Yesterday afternoon, we met with David and Derrick from SODA, the architecture/design firm in Downtown Los Angeles working on the Umami concept at 9th & Broadway. Yes, it's across the street from our proposed location. We haven't had to determine an architecture firm yet (though we've obtained proposals from two of our architecture friends or their firms) because we are waiting to secure our construction loan. Since we're moving forward with the loan process (tomorrow is our first official meeting, cross your fingers!), we will need to decide on an architecture firm by next month so that construction can coincide with the disbursement of funds. Fingers crossed!!

Our time-line and our budget are very tight. Time-line because we have a limited rent abatement and the goal is to open before the abatement runs out. Budget because...well, just because. As with all things, we are asking a lot of questions and talking to as many people as possible so that we can make an educated decision. In this case, our homework has definitely paid off. Schematics, health department code, we gotcha. Oh Lisa at the Department of Buildings? Yea, we met with her a few months ago.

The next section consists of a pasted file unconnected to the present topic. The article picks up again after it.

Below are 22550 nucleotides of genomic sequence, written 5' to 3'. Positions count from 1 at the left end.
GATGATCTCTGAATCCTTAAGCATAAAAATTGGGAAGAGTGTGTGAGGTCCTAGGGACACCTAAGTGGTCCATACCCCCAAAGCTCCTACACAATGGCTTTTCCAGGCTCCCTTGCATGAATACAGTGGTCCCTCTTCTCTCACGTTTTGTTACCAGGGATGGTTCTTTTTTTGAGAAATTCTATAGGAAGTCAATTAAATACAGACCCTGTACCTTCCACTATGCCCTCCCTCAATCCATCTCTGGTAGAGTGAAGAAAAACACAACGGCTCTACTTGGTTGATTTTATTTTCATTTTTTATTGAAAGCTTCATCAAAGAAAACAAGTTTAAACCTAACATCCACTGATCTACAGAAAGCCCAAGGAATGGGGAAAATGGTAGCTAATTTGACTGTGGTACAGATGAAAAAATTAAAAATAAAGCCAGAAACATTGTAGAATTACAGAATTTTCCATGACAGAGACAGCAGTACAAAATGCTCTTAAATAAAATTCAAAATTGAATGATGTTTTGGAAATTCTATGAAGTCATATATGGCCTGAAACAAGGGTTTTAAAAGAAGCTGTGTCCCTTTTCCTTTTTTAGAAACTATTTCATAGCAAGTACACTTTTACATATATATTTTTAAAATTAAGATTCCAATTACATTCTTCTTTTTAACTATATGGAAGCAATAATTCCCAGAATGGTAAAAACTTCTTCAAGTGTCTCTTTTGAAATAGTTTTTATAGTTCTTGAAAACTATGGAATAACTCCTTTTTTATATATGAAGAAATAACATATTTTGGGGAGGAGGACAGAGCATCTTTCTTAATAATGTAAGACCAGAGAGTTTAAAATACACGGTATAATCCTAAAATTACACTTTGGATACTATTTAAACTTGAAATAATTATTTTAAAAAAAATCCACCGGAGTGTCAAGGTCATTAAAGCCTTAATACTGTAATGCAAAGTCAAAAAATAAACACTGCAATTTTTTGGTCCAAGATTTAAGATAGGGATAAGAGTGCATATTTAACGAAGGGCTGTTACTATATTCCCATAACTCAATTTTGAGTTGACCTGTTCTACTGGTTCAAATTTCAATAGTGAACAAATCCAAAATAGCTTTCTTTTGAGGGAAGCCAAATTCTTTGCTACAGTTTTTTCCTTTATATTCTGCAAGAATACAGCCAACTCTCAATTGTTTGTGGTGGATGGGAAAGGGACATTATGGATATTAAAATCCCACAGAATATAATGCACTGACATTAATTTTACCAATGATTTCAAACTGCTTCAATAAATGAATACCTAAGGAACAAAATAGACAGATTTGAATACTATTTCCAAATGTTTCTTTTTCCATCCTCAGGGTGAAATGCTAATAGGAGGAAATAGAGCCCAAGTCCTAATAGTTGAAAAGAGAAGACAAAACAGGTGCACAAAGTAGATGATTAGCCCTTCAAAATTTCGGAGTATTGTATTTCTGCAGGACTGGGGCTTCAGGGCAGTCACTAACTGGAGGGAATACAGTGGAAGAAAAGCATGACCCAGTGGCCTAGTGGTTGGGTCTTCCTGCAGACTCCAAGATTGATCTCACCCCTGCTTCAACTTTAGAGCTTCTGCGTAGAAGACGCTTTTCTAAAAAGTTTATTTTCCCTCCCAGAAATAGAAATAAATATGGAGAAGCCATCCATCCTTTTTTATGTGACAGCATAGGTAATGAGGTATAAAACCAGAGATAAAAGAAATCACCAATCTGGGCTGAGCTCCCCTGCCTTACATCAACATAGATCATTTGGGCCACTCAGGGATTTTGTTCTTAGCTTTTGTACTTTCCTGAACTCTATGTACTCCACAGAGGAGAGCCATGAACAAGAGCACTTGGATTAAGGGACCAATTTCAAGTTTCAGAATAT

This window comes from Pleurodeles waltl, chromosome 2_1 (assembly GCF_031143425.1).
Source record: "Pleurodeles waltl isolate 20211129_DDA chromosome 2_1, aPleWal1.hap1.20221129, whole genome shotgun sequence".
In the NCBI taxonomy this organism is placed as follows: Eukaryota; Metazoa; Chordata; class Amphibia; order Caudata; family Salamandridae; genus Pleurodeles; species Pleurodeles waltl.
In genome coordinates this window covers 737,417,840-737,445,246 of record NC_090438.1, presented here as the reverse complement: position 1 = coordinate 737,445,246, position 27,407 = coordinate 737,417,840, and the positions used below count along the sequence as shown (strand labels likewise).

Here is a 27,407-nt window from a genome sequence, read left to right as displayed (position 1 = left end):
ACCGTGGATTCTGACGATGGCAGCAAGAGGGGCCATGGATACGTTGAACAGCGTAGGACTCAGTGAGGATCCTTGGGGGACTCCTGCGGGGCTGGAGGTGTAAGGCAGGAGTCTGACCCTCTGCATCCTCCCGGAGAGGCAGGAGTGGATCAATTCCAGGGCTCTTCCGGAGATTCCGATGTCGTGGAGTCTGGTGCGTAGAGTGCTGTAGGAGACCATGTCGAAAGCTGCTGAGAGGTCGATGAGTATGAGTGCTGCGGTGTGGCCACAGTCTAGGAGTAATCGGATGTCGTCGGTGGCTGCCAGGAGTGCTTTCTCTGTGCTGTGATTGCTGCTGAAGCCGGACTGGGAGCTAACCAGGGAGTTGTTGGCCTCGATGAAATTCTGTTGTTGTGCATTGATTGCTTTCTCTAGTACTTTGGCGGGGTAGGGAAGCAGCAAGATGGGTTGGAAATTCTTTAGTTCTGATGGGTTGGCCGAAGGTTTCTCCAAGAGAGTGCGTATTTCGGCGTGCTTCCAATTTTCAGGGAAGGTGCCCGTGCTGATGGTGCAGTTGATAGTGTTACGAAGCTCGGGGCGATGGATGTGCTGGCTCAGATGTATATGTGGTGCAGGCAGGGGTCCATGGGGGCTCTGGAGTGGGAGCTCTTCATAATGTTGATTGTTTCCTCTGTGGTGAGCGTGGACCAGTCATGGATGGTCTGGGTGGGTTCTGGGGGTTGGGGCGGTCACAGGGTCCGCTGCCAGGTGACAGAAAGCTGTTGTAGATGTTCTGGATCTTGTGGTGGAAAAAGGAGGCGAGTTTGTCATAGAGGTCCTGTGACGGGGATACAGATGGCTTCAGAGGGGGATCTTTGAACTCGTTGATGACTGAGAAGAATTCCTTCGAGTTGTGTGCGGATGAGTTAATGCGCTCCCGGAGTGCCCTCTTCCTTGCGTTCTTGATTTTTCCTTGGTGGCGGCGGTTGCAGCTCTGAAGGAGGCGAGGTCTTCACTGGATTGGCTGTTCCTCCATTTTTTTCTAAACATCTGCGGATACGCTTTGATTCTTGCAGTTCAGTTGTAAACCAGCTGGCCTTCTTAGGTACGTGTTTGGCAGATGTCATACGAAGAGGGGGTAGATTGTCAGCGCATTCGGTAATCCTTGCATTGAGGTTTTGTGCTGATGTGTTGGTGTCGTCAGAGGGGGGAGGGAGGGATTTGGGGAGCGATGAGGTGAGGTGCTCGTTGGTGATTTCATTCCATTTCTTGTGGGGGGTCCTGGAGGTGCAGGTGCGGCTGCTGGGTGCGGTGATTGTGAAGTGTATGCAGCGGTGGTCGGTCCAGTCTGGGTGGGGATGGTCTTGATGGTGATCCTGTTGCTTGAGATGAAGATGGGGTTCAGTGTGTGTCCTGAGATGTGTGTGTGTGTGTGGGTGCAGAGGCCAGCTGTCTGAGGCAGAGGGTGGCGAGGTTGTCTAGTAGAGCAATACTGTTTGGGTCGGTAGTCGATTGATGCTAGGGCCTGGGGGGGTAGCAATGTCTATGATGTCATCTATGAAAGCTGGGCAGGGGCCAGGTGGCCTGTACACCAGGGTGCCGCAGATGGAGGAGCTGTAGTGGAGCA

Ostensibly, the SODA guys are our type of firm: young, ambitious, hospitality-focused, located and connected in Downtown. Our meeting went well. They seemed to understand our time and budget constraints. We will get a proposal for services by Friday. At the end of the day, however, I guess the question is whether we need an architecture firm. Start-up restaurants have the luxury of choosing to forgo higher professional fees by hiring an engineer to design kitchen schematics. The design of the restaurant would then be up to the contractor and owners. Architecture firms provide experience, construction oversight, and design savvy, all useful things when you can afford them.

Whether we can afford an architect isn't so simple as whether their fees fit into our budget. If, for example, we can save a month in the permitting process because of an architect's knowledge about city processes and another month in construction time because the architect's project management skills, we've effectively saved $7k in rent (and potentially earned 2 months of restaurant revenue from an earlier launch date). If the architect manages to save us another $10k in furniture and fixtures because of a relationship with a vendor, the professional fees would take care of themselves. None of these things are guaranteed, however, so you get our quandary.